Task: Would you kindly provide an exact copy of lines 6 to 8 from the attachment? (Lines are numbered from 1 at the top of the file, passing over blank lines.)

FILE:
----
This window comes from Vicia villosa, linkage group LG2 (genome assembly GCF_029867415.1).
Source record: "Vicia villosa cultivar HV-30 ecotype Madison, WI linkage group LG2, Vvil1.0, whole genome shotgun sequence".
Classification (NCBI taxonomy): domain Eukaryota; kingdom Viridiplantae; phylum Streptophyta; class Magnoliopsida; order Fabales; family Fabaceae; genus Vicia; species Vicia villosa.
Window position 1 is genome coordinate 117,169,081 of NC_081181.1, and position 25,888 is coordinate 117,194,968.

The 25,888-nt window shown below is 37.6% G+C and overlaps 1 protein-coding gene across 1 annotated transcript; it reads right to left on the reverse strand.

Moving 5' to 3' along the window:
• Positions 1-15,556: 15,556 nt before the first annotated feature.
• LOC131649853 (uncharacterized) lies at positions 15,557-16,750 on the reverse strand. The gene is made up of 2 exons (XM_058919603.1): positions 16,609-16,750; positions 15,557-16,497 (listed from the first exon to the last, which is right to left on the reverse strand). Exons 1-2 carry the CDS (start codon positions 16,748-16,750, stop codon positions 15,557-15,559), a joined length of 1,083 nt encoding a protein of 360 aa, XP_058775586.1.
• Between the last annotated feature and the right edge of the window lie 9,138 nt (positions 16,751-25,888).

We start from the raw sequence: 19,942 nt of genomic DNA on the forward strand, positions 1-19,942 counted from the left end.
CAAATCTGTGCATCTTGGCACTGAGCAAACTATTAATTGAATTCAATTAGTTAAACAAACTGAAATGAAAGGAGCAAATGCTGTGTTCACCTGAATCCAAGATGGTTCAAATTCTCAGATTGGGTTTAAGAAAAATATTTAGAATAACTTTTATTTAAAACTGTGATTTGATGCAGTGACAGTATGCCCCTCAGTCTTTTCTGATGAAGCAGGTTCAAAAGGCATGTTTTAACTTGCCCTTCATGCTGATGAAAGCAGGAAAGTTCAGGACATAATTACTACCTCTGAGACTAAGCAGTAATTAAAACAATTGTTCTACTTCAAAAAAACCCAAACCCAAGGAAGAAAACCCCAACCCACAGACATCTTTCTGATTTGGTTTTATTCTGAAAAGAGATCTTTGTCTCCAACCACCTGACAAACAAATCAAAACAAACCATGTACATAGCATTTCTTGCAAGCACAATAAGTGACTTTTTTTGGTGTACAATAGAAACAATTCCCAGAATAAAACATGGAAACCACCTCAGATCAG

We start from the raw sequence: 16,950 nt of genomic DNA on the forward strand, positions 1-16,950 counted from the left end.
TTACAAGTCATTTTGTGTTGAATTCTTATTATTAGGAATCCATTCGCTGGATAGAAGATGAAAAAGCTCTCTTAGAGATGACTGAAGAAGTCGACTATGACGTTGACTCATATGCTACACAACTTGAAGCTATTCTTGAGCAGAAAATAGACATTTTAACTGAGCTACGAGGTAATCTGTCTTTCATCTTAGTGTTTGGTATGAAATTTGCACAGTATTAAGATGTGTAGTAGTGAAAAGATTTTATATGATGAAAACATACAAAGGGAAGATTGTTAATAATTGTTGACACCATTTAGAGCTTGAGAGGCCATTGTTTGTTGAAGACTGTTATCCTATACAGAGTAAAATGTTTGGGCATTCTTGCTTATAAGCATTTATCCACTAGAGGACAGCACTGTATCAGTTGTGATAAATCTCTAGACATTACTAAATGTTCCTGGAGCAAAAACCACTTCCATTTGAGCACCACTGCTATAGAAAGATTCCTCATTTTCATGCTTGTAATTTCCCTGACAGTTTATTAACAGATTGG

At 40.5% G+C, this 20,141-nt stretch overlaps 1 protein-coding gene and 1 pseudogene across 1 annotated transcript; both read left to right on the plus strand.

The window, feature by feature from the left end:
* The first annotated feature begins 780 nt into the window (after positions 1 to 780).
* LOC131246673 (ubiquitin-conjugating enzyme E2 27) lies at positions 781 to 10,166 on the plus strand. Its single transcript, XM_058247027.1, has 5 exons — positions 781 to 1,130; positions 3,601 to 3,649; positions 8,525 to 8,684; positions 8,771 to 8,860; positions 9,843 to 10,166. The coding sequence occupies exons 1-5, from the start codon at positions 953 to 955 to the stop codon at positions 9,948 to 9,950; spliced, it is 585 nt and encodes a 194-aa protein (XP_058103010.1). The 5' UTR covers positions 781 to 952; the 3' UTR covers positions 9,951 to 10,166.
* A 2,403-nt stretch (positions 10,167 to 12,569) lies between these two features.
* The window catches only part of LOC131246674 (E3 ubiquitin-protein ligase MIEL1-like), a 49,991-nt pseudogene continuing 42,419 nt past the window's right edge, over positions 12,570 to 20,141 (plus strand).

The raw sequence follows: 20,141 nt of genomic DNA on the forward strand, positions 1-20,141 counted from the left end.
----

Moving 5' to 3' along the window:
• Positions 1-15,556: 15,556 nt before the first annotated feature.
• LOC131649853 (uncharacterized) lies at positions 15,557-16,750 on the reverse strand. The gene is made up of 2 exons (XM_058919603.1): positions 16,609-16,750; positions 15,557-16,497 (listed from the first exon to the last, which is right to left on the reverse strand). Exons 1-2 carry the CDS (start codon positions 16,748-16,750, stop codon positions 15,557-15,559), a joined length of 1,083 nt encoding a protein of 360 aa, XP_058775586.1.